Conference to ‘bridge’ indigenous and Filipino cultures

August 30, 2016

Metro | A Filipino-Canadian arts group in Vancouver is hoping to add a new word to our lexicon — and build deeper ties to local First Nations at the same time.

“Indipino” is a new term coined to denote someone of mixed indigenous and Filipino ancestry. That could mean First Nations and Métis people here in Canada, or any of the numerous tribal cultures indigenous to the Philippines, said JR Guerrero, who is organizing a conference on the topic next month in B.C.

“It’s pretty unique, at least for us in the Filipino community,” he told Metro in a phone interview. “It’s some of the first major work on this within our communities to actively engage indigenous people from the Philippines and from here on Turtle Island.

“We’re really, really proud of this project.”

Guerrero is a co-founder of the arts group Kathara Pilipino Indigenous Arts Collective Society, and also its theatre wing’s musical director.

He’s also helping organize the International Babaylan Conference on Squamish Nation territories from Sept. 23 to 25.

The Tagalog word “Babaylan” means shaman — one of the most important roles for many indigenous cultures of the Philippines, he explained. Guest speakers will include shamans from that country, as well as people of mixed ancestry with Métis and First Nations from Canada and the U.S.

The event will launch with a traditional canoe and blanket welcoming ceremony to Squamish territories including Chief Ian Campbell, who has been involved in his First Nation’s opposition to oil tanker traffic increases associated with the proposed Kinder Morgan bitumen pipeline from Alberta’s oil sands.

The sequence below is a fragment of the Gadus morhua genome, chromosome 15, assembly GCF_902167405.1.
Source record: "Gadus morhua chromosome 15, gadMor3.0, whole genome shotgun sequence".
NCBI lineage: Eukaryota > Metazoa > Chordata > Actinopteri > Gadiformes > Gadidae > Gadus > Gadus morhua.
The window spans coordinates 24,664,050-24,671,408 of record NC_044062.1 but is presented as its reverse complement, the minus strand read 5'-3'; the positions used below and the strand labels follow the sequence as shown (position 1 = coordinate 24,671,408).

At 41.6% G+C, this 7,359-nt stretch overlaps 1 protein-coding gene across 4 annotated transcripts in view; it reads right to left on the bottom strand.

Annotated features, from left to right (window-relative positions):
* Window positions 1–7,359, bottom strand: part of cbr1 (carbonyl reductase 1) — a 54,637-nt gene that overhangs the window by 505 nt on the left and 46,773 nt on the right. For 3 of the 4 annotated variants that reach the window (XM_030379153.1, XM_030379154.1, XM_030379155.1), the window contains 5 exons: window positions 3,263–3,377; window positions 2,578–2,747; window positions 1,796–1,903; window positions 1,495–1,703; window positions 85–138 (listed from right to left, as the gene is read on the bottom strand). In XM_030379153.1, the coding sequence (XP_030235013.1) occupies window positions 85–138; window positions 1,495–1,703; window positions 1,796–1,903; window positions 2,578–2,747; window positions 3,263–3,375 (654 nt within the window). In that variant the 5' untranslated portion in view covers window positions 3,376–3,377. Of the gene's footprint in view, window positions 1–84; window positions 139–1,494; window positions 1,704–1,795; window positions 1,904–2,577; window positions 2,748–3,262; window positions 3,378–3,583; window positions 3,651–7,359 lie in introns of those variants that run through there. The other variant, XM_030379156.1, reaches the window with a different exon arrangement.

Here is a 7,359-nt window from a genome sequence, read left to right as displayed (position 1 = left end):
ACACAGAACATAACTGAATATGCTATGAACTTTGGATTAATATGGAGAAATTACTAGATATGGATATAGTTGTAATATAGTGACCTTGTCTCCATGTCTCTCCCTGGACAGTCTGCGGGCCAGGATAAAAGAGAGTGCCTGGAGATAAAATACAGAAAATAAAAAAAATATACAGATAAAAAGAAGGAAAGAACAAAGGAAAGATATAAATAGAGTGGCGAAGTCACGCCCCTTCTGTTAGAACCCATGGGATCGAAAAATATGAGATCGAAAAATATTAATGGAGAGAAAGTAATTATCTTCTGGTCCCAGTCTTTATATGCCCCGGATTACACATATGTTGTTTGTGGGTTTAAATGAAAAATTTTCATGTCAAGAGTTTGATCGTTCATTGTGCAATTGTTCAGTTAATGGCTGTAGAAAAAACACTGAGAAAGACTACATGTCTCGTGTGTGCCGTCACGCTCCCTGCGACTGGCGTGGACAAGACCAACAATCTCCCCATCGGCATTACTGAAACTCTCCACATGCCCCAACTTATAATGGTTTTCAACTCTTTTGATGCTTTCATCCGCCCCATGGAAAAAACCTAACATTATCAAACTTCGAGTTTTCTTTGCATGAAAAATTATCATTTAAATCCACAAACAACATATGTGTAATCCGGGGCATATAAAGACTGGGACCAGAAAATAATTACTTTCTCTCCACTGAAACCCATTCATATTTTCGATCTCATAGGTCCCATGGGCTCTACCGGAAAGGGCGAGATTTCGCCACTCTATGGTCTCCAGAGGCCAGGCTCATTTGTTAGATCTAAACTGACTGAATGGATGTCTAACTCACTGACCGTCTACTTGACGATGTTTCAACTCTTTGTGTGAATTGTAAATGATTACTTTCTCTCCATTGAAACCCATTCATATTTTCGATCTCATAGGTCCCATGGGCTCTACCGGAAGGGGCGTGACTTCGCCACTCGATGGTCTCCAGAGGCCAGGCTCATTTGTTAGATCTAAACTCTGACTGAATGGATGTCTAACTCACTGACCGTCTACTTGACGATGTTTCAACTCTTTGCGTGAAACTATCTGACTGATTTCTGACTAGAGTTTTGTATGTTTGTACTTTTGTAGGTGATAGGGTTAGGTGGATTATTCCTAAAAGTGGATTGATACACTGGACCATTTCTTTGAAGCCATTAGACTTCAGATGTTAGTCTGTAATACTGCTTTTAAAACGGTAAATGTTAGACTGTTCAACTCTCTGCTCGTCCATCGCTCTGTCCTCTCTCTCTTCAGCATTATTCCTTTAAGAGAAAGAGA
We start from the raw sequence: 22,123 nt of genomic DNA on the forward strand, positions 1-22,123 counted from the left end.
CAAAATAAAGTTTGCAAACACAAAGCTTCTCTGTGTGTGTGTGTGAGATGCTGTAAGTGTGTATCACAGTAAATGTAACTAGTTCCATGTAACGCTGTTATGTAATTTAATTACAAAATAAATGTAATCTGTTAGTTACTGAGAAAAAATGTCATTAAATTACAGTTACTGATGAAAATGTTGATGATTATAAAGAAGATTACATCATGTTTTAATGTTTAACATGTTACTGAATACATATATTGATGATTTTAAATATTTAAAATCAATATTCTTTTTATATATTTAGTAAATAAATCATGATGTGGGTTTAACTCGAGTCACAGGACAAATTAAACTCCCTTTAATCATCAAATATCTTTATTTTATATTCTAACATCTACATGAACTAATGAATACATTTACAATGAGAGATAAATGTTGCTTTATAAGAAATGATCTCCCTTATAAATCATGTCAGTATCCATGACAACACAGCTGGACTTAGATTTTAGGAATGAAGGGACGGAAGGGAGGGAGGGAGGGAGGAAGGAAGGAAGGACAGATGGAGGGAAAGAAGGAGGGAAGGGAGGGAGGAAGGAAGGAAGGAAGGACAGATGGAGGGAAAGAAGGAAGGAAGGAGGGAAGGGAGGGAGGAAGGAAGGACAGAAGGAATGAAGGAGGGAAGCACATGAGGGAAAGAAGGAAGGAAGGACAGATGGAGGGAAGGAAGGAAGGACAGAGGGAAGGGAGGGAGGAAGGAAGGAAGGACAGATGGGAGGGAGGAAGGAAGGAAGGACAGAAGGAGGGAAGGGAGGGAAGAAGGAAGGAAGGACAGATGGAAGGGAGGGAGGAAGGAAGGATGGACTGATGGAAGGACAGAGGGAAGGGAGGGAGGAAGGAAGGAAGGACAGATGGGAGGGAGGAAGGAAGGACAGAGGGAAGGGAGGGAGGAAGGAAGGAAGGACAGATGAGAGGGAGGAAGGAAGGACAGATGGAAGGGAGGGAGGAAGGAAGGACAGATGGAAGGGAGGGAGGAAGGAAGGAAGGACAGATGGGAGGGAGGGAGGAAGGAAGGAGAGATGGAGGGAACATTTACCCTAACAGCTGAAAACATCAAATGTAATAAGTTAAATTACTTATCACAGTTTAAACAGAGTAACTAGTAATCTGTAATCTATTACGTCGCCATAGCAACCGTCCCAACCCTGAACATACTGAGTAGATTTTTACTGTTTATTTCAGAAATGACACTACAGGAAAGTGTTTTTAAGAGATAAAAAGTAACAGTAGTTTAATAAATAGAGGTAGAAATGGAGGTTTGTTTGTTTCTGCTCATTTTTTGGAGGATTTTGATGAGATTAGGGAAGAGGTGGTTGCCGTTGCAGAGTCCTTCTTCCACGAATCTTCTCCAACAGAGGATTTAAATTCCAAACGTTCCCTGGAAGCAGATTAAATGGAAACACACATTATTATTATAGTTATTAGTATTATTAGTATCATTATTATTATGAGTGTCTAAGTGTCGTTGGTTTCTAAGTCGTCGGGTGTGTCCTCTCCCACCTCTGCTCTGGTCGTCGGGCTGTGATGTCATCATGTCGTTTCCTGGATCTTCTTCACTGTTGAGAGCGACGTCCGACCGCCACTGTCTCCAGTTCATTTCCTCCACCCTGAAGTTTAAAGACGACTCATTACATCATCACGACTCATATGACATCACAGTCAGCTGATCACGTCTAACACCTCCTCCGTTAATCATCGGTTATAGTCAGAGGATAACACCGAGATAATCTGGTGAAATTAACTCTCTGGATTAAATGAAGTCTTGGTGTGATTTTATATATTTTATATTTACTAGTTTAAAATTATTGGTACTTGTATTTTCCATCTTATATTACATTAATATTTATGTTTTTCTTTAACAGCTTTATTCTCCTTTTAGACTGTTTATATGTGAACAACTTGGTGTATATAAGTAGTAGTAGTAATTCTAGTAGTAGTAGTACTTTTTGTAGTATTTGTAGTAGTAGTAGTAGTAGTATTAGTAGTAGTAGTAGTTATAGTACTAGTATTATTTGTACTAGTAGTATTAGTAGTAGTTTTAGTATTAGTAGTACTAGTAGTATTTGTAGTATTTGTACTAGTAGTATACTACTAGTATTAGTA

“It’s basically about being in the same boat together, First Nations and Filipinos,” he said. “This is a very big opportunity that entailed a lot of bridging.

“Like Canada, the Philippines is also a colonized nation — by Spain and the U.S. — so we felt a natural direction was to go towards First Nations in solidarity more intentionally in the last year or so. Indigenous peoples of the world are very similar in their challenges to reclaim ancestral territory, and discrimination they face.”

But the conference’s tagline, “Filipinos and indigenous Turtle Islanders revitalizing ancestral traditions together,” also hints at organizers’ hopes to have a space for arts, cultural sharing, traditional ceremonies and healing.

“Being a shaman is not just being a medicine person, it’s also about being a leader and being connected to the land, all the elements in nature and all the members of the tribe and of society … It’s a sacred way of living our lives.”

Kathara Pilipino Indigenous Arts Collective Society’s Third International Babaylan Conference is planned from Sept. 23 to 25 at the YMCA Camp Elphinstone, on Squamish nation territory. For more information see the event’s website.

Original article


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